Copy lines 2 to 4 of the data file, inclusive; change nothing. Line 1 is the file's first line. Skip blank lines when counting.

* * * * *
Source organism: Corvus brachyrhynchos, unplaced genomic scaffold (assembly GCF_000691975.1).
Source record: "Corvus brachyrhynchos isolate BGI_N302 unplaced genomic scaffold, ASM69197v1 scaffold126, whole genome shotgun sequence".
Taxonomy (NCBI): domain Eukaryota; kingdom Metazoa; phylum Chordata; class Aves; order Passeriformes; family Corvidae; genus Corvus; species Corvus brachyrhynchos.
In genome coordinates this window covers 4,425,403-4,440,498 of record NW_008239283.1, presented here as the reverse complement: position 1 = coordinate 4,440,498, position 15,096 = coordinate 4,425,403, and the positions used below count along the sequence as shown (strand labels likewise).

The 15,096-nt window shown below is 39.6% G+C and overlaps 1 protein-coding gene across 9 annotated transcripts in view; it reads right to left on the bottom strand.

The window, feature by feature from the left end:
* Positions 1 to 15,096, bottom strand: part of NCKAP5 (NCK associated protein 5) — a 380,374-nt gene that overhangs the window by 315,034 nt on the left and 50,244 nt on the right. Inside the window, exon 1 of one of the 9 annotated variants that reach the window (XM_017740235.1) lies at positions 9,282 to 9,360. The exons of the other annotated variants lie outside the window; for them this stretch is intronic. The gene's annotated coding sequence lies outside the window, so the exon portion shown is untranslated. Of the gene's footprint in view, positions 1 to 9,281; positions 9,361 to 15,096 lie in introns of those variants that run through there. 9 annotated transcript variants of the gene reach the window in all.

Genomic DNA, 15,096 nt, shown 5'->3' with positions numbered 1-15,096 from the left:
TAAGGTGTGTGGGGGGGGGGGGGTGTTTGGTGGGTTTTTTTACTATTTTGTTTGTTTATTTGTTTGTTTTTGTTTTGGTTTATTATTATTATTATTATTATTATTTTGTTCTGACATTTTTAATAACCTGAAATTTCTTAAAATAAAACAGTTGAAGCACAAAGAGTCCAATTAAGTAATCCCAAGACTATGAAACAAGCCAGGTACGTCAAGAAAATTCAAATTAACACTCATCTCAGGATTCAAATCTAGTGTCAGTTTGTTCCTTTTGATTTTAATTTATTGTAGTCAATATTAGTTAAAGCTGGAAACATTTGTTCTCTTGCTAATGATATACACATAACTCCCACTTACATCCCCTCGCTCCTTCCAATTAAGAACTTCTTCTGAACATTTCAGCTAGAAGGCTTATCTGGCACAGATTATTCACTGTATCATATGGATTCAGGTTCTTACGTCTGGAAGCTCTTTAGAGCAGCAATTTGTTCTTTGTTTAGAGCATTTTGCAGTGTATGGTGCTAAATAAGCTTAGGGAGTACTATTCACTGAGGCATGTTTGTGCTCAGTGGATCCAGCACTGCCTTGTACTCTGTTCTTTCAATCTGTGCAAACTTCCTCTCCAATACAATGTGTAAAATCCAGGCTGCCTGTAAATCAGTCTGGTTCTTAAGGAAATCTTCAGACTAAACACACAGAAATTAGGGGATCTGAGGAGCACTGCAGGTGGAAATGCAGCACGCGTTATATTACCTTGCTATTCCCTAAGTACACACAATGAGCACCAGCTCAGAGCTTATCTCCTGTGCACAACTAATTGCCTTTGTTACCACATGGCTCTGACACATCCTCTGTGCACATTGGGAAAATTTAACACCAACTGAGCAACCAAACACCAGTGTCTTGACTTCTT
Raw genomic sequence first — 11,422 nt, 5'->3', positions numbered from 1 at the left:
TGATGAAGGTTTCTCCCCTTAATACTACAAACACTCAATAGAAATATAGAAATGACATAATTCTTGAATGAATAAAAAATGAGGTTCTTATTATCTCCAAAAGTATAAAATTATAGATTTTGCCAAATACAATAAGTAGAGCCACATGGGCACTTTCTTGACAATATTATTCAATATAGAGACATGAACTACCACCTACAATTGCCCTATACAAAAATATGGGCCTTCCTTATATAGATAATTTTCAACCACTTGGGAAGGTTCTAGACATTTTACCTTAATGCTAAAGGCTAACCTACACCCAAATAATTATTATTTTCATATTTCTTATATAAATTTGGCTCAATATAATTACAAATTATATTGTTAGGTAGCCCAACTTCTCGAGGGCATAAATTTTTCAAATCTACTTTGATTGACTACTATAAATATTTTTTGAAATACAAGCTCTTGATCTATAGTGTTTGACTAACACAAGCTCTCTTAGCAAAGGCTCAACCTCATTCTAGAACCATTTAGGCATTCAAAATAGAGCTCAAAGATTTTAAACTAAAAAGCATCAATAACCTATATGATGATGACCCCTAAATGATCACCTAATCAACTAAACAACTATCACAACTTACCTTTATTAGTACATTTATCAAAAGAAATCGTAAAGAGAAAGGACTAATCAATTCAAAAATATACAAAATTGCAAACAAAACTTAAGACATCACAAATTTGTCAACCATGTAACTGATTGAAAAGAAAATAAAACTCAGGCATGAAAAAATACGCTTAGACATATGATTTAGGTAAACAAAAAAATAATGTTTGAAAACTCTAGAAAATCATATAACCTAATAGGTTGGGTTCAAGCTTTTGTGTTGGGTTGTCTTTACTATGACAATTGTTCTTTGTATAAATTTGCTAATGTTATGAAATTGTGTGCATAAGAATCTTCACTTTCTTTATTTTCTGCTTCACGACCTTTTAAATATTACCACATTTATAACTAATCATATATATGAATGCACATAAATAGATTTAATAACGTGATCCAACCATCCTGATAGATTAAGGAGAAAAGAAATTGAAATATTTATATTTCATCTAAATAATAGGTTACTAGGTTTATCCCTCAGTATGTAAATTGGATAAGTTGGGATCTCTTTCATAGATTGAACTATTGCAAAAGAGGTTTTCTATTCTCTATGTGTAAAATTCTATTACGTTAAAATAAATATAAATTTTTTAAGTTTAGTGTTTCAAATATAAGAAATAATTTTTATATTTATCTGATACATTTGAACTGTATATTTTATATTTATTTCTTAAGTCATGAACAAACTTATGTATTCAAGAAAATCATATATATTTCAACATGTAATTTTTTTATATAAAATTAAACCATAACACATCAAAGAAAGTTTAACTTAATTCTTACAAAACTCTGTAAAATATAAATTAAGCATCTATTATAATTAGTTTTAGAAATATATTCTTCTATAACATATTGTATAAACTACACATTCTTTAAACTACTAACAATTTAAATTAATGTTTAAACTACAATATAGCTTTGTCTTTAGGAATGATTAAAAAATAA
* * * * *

Source record: "Corvus brachyrhynchos isolate BGI_N302 unplaced genomic scaffold, ASM69197v1 scaffold126, whole genome shotgun sequence".
Taxonomy (NCBI): domain Eukaryota; kingdom Metazoa; phylum Chordata; class Aves; order Passeriformes; family Corvidae; genus Corvus; species Corvus brachyrhynchos.
In genome coordinates this window covers 4,425,403-4,440,498 of record NW_008239283.1, presented here as the reverse complement: position 1 = coordinate 4,440,498, position 15,096 = coordinate 4,425,403, and the positions used below count along the sequence as shown (strand labels likewise).